Doing all this could help create many new opportunities for Saudi people, put the economy on a more sustainable footing and massively reduce pollution and carbon emissions. With $2 trillion to play with they could utterly transform their economy. Time will tell if they are serious.

National Infrastructure Commission

Lord Adonis

Lord Adonis, head of the new National Infrastructure Commission

What’s going on with British energy and climate policy? Amber Rudd remains a minister at Department for Energy and Climate Change, but since the last election George Osborne has been micro-managing her department and now he has handed the energy side of things over to the new National Infrastructure Commission led by the ex-Labour peer Lord Adonis. Adonis appears not to have responsibility for Climate Change policy, yet deciding the infrastructure investment priorities is an absolutely critical aspect any meaningful action on Climate Change. The idea of a National Infrastructure Commission has been around for a while and in a previous version included major housing developments, which has not been included in Adonis’s brief: he is to focus on energy and transport. This may have the short term objective of the government being able to drop expensive and unpopular decisions, like Hinkley C or HS2, without losing face politically.

Meanwhile Lisa Nandy, the Labour shadow minister for energy and climate has come out in favour of decentralised and democratic energy policies, exactly as I advocated in a blog posting on 3rd September. Does she read this blog!?

Many European countries have long term and consistent energy and infrastructure policies. The National Infrastructure Commission may help Britain achieve this very useful objective. Here is my advice to Lord Adonis, just in case he happens to read this blog!!!

Britain needs an energy demand reduction strategy to promote efficiency across all sectors; house design and construction, energy generation and distribution, domestic appliances and goods of all sorts. Full end of life re-use and recycling needs to be established to create a circular economy, requiring less primary inputs of energy and resources.

100% renewable energy for electricity, heating and transport as a policy objective: promote renewables at all scales, include a much more gradual reduction in feed-in tariffs, a special focus on promoting municipal and cooperative forms of ownership, open up the market so that local generators of energy can sell it locally rather than only to the national grid, support the rapid innovation and entrepreneurial activity that already exists.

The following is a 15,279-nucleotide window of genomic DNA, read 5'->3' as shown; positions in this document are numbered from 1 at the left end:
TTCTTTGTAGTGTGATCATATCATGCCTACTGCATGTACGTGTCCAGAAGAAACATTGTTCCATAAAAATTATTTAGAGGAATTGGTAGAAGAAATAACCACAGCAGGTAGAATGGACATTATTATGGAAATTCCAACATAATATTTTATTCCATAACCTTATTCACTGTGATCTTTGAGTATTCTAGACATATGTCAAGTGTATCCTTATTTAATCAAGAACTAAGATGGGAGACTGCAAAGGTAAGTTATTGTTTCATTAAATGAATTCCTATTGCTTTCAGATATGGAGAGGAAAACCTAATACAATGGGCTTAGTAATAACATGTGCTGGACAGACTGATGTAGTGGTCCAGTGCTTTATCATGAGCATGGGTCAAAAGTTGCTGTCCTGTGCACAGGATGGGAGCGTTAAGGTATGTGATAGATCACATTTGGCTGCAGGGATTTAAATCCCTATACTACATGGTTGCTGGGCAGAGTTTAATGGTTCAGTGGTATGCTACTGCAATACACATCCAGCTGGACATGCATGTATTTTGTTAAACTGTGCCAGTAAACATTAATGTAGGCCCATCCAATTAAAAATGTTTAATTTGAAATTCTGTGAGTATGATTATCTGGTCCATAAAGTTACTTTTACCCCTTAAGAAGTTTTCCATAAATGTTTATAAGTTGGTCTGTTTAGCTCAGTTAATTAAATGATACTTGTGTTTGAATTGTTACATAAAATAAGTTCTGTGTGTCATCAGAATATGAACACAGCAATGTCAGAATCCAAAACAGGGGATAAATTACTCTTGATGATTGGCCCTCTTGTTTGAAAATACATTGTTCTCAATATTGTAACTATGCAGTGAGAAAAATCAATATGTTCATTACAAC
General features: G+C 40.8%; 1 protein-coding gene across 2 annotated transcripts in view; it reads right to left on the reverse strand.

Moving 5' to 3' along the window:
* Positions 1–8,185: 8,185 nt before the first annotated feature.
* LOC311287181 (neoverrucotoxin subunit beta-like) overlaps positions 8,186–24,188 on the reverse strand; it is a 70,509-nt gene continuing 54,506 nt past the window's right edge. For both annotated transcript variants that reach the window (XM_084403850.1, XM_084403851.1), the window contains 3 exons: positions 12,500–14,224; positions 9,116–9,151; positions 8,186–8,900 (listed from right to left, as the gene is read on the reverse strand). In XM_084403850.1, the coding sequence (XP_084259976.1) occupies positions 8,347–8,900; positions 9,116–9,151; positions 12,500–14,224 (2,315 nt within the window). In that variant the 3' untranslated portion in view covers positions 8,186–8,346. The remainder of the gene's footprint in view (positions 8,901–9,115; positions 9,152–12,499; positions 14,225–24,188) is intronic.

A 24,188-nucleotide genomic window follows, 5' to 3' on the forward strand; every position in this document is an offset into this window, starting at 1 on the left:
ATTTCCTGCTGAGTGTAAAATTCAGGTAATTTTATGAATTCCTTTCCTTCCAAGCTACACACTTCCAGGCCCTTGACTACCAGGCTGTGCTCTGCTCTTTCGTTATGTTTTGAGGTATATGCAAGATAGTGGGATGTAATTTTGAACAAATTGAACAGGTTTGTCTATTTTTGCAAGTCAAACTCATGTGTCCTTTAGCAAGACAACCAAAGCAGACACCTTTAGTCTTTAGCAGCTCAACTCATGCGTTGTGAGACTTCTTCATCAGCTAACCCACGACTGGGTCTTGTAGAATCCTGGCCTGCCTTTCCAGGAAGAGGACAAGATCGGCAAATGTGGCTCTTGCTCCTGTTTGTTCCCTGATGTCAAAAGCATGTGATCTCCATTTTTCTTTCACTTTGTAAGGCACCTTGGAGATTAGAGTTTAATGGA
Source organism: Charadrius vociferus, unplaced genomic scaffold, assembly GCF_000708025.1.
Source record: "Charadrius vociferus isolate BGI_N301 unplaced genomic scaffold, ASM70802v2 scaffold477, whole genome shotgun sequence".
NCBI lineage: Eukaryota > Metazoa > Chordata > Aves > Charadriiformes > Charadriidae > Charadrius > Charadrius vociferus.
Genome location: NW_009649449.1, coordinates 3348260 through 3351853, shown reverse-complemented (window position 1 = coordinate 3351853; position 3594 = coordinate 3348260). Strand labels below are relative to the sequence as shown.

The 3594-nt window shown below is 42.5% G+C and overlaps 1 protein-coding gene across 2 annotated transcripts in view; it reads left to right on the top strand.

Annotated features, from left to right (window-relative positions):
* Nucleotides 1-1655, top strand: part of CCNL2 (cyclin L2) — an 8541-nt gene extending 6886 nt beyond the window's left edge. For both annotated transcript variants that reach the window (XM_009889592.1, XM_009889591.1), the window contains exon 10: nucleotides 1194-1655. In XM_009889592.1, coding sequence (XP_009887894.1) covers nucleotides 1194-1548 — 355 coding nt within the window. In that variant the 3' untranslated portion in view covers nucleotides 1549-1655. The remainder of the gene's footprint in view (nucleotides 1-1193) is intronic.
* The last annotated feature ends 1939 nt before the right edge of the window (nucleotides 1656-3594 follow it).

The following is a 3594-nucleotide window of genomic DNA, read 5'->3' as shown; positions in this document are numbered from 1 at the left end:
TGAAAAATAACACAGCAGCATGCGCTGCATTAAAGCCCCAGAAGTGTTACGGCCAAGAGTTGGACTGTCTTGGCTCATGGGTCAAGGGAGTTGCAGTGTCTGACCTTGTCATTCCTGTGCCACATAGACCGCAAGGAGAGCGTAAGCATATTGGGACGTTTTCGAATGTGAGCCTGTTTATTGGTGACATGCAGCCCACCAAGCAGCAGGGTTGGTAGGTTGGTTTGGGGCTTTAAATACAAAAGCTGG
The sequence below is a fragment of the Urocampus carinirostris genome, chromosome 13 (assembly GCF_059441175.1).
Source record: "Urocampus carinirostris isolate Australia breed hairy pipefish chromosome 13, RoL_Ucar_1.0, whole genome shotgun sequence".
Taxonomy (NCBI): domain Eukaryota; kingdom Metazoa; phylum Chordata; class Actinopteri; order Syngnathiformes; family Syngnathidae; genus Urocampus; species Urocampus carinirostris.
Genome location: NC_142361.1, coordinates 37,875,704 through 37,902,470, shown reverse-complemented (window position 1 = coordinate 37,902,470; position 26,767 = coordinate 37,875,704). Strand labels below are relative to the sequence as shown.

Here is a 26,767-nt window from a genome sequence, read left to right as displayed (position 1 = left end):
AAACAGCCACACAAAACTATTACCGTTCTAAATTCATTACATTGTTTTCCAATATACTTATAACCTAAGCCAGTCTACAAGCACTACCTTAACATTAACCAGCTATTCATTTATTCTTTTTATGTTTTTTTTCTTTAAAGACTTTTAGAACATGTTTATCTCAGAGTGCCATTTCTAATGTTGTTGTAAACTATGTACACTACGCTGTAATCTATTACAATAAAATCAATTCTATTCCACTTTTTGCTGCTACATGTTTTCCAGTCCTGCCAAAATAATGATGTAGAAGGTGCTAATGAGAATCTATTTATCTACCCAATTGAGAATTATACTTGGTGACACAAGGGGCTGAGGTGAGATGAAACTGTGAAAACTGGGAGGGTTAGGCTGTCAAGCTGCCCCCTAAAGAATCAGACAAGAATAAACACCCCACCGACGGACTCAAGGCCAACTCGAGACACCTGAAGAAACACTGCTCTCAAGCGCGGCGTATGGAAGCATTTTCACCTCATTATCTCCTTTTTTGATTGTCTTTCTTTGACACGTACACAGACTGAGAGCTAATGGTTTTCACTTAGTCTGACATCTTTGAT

Energy storage and interconnection will need much greater investment. This includes a wide range of different energy storage technologies including pumped hydro, batteries, renewable gases etc. European grid integration is important and the planned cable linking the Norwegian grid to ours is a very useful first step, links to Iceland and to Germany would be the next logical steps.

The transport priorities should be to reduce pollution and congestion in our cities. Cycling, walking and public transport should be prioritised, and that public transport should increasingly be electric or hydrogen powered.

Ecologist article

Lisa Nandy


Falling emissions, rising interconnections



There are several really good new stories this week. UK carbon emissions fell by 9.7% in 2014. Coal use fell by 23%. These really are very impressive figures, especially given relatively strong growth in the UK economy, and a rising population. Energy use across all sectors of the economy seems to be falling, as I discussed in a blog in December. Renewable energy is expanding and this year for the first time generated more UK electricity than nuclear power, at 19.2 % compared to 19.0% for nuclear.

It has been announced that Longannet on the Firth of Forth is to close by March 2016. It is one of the dirtiest coal plants in Europe and figured in WWF’s ‘dirty 30 list’, the top priority plants to close in order to clean-up Europe’s energy supply. This marks a major milestone in the UK shift to a less polluting energy economy.

Another exciting announcement is the signing of a deal between UK and Norway to invest £1.5bn in an interconnector linking the UK and Norwegian electricity grids. The 1,400 MW interconnector will mean that a greater share of renewables becomes a practical option for the UK as we will essentially be able to use the massive Kvilldal pumped storage hydro systems in Norway like a giant battery to level out the inevitable fluctuations in supply associated with a mainly renewables based energy system.

As we look ahead to continuing falling emissions many more investment decisions will need to be made. The Swansea Bay Tidal Lagoon is not yet a done deal, but it will be one of defining new technologies that UK government should give its backing to. Perhaps slightly further off will be decisions about the TuNur project to build a massive 2.25GW solar power tower plant in Tunisia and put in interconnectors linking it to the European grid, and so supplying electricity into the UK market. Each investment decision puts in another piece of the jigsaw and an evolving pattern emerges as to what a clean energy future looks like, for UK and for the World. Bring it on!

Falling emissions

Growth of Renewables–solar-grows-93-in-2014-as-renewables-overtake-nuclear_100018792/#axzz3VZt2e6BR


UK Norway Interconnector

Swansea Bay Tidal Lagoon